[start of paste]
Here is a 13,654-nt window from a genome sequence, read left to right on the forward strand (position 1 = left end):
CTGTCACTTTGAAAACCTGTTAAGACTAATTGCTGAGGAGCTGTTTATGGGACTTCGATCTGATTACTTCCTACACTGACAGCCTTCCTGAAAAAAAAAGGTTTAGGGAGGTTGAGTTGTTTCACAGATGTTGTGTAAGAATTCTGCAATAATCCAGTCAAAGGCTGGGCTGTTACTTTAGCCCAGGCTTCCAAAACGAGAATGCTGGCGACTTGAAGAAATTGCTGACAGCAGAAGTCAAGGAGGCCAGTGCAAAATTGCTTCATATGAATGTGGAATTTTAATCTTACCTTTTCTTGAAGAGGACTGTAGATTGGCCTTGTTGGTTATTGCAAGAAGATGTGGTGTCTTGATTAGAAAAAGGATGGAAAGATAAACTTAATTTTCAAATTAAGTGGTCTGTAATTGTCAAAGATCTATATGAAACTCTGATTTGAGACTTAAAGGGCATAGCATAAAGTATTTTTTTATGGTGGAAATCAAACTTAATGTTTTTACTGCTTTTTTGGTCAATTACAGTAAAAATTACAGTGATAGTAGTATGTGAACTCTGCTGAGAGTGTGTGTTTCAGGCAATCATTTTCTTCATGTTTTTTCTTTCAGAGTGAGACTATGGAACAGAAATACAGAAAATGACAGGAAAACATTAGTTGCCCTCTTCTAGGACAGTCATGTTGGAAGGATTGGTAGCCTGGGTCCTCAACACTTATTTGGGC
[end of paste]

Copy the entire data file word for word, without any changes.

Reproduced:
Here is a 13,654-nt window from a genome sequence, read left to right on the forward strand (position 1 = left end):
CTGTCACTTTGAAAACCTGTTAAGACTAATTGCTGAGGAGCTGTTTATGGGACTTCGATCTGATTACTTCCTACACTGACAGCCTTCCTGAAAAAAAAAGGTTTAGGGAGGTTGAGTTGTTTCACAGATGTTGTGTAAGAATTCTGCAATAATCCAGTCAAAGGCTGGGCTGTTACTTTAGCCCAGGCTTCCAAAACGAGAATGCTGGCGACTTGAAGAAATTGCTGACAGCAGAAGTCAAGGAGGCCAGTGCAAAATTGCTTCATATGAATGTGGAATTTTAATCTTACCTTTTCTTGAAGAGGACTGTAGATTGGCCTTGTTGGTTATTGCAAGAAGATGTGGTGTCTTGATTAGAAAAAGGATGGAAAGATAAACTTAATTTTCAAATTAAGTGGTCTGTAATTGTCAAAGATCTATATGAAACTCTGATTTGAGACTTAAAGGGCATAGCATAAAGTATTTTTTTATGGTGGAAATCAAACTTAATGTTTTTACTGCTTTTTTGGTCAATTACAGTAAAAATTACAGTGATAGTAGTATGTGAACTCTGCTGAGAGTGTGTGTTTCAGGCAATCATTTTCTTCATGTTTTTTCTTTCAGAGTGAGACTATGGAACAGAAATACAGAAAATGACAGGAAAACATTAGTTGCCCTCTTCTAGGACAGTCATGTTGGAAGGATTGGTAGCCTGGGTCCTCAACACTTATTTGGGC